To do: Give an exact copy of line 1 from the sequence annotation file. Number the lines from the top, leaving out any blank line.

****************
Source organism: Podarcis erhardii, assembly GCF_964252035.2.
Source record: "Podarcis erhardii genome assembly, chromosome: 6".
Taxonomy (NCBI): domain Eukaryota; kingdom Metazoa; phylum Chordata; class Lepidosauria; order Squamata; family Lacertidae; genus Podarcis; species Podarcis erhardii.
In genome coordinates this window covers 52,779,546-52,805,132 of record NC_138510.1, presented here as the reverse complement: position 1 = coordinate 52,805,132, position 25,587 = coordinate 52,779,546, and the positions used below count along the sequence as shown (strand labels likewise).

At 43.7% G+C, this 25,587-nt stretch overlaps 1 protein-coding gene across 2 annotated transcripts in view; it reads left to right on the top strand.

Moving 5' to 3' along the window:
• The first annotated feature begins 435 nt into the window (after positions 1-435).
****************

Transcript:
Source organism: Podarcis erhardii, assembly GCF_964252035.2.